So far, the House has only approved the US$21.3m.  Of this amount, according to the Loan Agreement, signed between the Liberian Government and the International Development Association (IDA), US$19.2m, dubbed “Second Additional Financing for Urban and Rural Infrastructure Rehabilitation Project”, will be used to improve the condition of access roads from Monrovia to Ganta as well as other rural roads.

The remaining US$2.1 million is to improve pay management of civil servants, which includes upgrading the caliber of Liberia’s civil service, and the classification of civil servants, under the financing agreement, “Public Sector Management Project.”

The remaining three Loan Agreements, totaling US$206.3m including the President’s latest US$144m request, are under scrutiny by the Committees on Ways, Means and Finance and the Judiciary.

The Ways, Means and Finance and the Judiciary, chaired by Representatives Emmanuel Nuquay and Cllr. S. Gayah Karmoh, are to advise the Body on these agreements within a week.

Liberia’s Worst Nightmare

Liberia is in the midst of its worst crisis since fifteen years of brutal civil war came to an end a decade ago. From late June to the end of September, Ebola cases were mounting, the health system is all but broken.  A month ago, security units fired shots at people who were attempting to break a quarantine that had overnight been imposed on West Point, a neighborhood of over 75,000 people. A 15-year-old boy was killed in the tragic incident, sparking outrage and sadness in a country whose society has already been torn by the epidemic.

More than 3,000 persons have died of the Ebola virus, including foreign heath personnel and a diplomat; and nine counties, which have about one million Liberians, were under quarantine.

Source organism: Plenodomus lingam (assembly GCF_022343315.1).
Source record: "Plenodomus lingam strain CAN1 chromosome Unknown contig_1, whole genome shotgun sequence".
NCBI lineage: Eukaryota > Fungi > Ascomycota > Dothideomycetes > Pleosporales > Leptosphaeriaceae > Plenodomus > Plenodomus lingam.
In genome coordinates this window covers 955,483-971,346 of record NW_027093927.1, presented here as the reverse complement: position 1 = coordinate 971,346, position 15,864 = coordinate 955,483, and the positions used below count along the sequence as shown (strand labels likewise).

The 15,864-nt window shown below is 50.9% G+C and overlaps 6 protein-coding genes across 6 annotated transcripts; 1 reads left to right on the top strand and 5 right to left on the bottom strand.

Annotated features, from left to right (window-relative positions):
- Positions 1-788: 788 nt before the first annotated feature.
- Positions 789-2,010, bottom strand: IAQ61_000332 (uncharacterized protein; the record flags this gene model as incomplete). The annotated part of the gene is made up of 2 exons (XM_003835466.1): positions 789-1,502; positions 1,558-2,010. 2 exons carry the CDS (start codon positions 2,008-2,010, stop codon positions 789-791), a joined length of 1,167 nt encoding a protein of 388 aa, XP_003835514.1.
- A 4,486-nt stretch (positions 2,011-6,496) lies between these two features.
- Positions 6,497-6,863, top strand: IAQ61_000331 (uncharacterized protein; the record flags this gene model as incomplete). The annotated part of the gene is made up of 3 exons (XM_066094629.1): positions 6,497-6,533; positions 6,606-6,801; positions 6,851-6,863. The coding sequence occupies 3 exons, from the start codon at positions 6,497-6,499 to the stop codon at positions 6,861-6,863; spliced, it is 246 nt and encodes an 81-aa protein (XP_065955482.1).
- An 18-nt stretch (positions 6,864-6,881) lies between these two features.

Of late, developed countries have become more proactive to save lives in West Africa, including Liberia, and the outbreak now appears to be subsiding.  Several nations and international organizations including the UN and the USA; the MSF, the Samaritan’s Purse have greatly assisted in bringing the virus under control.

The long-term effects of the Ebola outbreak in Liberia are impossible to predict, but they are certain to be profound. Economic activity is grinding to a halt and the price of food has begun to climb. In a country where a large majority of the population lives on less than three dollars per day, an increase in food costs is a matter of overwhelming consequence.

To begin, the top-down economic strategy that emphasized economic growth above all and which failed to consider the social context in which that growth was taking place has proved to be deeply flawed. Even if the outbreak had not exposed the social fractures that lay behind the country’s progress, grievances and mistrust bubbling in places like West Point would have eventually erupted. Development partners must do a better job of insisting that issues like corruption, disparate access to justice, land tenure, and housing rights rise to the top of the agenda. In addition, bottom-up accountability mechanisms that give average citizens a greater role in policing officials and determining how and where money is spent are desperately needed.

No amount of GDP growth or foreign investment is likely to produce a functioning, stable society without the perception that all its members are equally valued. While growth is important, the Ebola outbreak has showed that if it does not translate to a sense of inclusion, hard-earned progress can be undone nearly overnight. Nobody could have planned for Ebola, but for years the country’s partners stood mostly mute while frustration rose in the streets and the government became widely resented.

Liberia’s poor believe that the international community “chooses” their leaders, and then shrugs when those leaders treat them callously. In the aftermath of the ongoing Ebola tragedy, it will be necessary to combat that view, and to ensure that development interventions are geared towards building trust between Liberians and their government, even if it means picking a fight with politicians.